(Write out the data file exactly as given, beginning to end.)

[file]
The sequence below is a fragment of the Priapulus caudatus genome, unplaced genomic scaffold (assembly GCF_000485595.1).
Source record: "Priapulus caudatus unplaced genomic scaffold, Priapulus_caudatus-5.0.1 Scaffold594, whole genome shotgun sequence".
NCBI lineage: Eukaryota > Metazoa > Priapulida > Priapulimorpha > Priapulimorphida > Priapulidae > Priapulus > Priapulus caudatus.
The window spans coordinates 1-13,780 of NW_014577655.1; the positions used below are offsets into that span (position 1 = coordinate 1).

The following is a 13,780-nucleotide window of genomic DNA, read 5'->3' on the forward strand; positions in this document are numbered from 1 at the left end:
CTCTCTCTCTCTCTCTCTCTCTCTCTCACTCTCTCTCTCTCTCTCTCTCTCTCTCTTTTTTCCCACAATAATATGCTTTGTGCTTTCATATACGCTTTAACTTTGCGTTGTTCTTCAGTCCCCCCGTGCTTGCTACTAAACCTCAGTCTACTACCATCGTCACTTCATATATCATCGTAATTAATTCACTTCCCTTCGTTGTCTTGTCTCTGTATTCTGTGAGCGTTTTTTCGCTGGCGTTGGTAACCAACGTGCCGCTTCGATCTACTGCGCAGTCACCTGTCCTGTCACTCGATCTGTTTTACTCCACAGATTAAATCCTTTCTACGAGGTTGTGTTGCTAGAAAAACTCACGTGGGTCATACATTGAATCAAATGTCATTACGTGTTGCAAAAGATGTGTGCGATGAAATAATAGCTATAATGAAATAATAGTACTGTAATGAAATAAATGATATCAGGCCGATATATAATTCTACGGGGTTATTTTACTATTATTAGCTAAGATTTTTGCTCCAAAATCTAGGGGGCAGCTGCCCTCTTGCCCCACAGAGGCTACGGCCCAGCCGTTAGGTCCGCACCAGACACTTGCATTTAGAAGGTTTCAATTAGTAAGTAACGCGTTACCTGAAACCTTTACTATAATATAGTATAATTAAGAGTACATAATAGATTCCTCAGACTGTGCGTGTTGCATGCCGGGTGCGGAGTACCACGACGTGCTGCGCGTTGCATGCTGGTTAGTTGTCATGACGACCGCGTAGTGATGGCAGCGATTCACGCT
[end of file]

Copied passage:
The sequence below is a fragment of the Priapulus caudatus genome, unplaced genomic scaffold (assembly GCF_000485595.1).
Source record: "Priapulus caudatus unplaced genomic scaffold, Priapulus_caudatus-5.0.1 Scaffold594, whole genome shotgun sequence".
NCBI lineage: Eukaryota > Metazoa > Priapulida > Priapulimorpha > Priapulimorphida > Priapulidae > Priapulus > Priapulus caudatus.
The window spans coordinates 1-13,780 of NW_014577655.1; the positions used below are offsets into that span (position 1 = coordinate 1).

The following is a 13,780-nucleotide window of genomic DNA, read 5'->3' on the forward strand; positions in this document are numbered from 1 at the left end:
CTCTCTCTCTCTCTCTCTCTCTCTCTCACTCTCTCTCTCTCTCTCTCTCTCTCTCTTTTTTCCCACAATAATATGCTTTGTGCTTTCATATACGCTTTAACTTTGCGTTGTTCTTCAGTCCCCCCGTGCTTGCTACTAAACCTCAGTCTACTACCATCGTCACTTCATATATCATCGTAATTAATTCACTTCCCTTCGTTGTCTTGTCTCTGTATTCTGTGAGCGTTTTTTCGCTGGCGTTGGTAACCAACGTGCCGCTTCGATCTACTGCGCAGTCACCTGTCCTGTCACTCGATCTGTTTTACTCCACAGATTAAATCCTTTCTACGAGGTTGTGTTGCTAGAAAAACTCACGTGGGTCATACATTGAATCAAATGTCATTACGTGTTGCAAAAGATGTGTGCGATGAAATAATAGCTATAATGAAATAATAGTACTGTAATGAAATAAATGATATCAGGCCGATATATAATTCTACGGGGTTATTTTACTATTATTAGCTAAGATTTTTGCTCCAAAATCTAGGGGGCAGCTGCCCTCTTGCCCCACAGAGGCTACGGCCCAGCCGTTAGGTCCGCACCAGACACTTGCATTTAGAAGGTTTCAATTAGTAAGTAACGCGTTACCTGAAACCTTTACTATAATATAGTATAATTAAGAGTACATAATAGATTCCTCAGACTGTGCGTGTTGCATGCCGGGTGCGGAGTACCACGACGTGCTGCGCGTTGCATGCTGGTTAGTTGTCATGACGACCGCGTAGTGATGGCAGCGATTCACGCT